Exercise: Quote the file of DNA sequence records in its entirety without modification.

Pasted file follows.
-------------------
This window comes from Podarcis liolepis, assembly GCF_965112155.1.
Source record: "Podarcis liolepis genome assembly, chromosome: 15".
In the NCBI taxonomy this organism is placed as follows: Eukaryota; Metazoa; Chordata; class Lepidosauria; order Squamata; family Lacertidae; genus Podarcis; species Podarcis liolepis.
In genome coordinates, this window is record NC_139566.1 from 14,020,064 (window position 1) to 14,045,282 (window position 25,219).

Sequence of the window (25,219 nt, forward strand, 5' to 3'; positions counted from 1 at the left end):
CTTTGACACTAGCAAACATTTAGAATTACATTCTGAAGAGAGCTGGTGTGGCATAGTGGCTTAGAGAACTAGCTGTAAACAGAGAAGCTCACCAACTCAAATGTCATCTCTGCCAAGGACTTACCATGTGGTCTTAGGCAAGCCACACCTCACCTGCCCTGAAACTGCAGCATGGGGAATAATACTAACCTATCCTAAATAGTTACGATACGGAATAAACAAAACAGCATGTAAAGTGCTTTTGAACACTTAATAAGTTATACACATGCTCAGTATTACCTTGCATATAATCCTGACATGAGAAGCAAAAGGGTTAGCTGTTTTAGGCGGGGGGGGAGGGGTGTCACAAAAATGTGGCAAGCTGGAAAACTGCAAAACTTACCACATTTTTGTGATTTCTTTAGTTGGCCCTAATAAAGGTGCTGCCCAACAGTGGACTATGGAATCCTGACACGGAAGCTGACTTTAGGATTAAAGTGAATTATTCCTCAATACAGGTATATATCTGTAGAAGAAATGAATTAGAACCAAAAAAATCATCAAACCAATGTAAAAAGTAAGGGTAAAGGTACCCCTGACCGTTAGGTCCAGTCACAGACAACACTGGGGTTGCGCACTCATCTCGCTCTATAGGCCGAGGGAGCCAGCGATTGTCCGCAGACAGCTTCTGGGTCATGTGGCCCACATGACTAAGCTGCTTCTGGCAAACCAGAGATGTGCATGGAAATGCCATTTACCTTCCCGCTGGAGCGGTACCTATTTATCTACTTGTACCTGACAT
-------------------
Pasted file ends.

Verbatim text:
This window comes from Podarcis liolepis, assembly GCF_965112155.1.
Source record: "Podarcis liolepis genome assembly, chromosome: 15".
In the NCBI taxonomy this organism is placed as follows: Eukaryota; Metazoa; Chordata; class Lepidosauria; order Squamata; family Lacertidae; genus Podarcis; species Podarcis liolepis.
In genome coordinates, this window is record NC_139566.1 from 14,020,064 (window position 1) to 14,045,282 (window position 25,219).

Sequence of the window (25,219 nt, forward strand, 5' to 3'; positions counted from 1 at the left end):
CTTTGACACTAGCAAACATTTAGAATTACATTCTGAAGAGAGCTGGTGTGGCATAGTGGCTTAGAGAACTAGCTGTAAACAGAGAAGCTCACCAACTCAAATGTCATCTCTGCCAAGGACTTACCATGTGGTCTTAGGCAAGCCACACCTCACCTGCCCTGAAACTGCAGCATGGGGAATAATACTAACCTATCCTAAATAGTTACGATACGGAATAAACAAAACAGCATGTAAAGTGCTTTTGAACACTTAATAAGTTATACACATGCTCAGTATTACCTTGCATATAATCCTGACATGAGAAGCAAAAGGGTTAGCTGTTTTAGGCGGGGGGGGAGGGGTGTCACAAAAATGTGGCAAGCTGGAAAACTGCAAAACTTACCACATTTTTGTGATTTCTTTAGTTGGCCCTAATAAAGGTGCTGCCCAACAGTGGACTATGGAATCCTGACACGGAAGCTGACTTTAGGATTAAAGTGAATTATTCCTCAATACAGGTATATATCTGTAGAAGAAATGAATTAGAACCAAAAAAATCATCAAACCAATGTAAAAAGTAAGGGTAAAGGTACCCCTGACCGTTAGGTCCAGTCACAGACAACACTGGGGTTGCGCACTCATCTCGCTCTATAGGCCGAGGGAGCCAGCGATTGTCCGCAGACAGCTTCTGGGTCATGTGGCCCACATGACTAAGCTGCTTCTGGCAAACCAGAGATGTGCATGGAAATGCCATTTACCTTCCCGCTGGAGCGGTACCTATTTATCTACTTGTACCTGACAT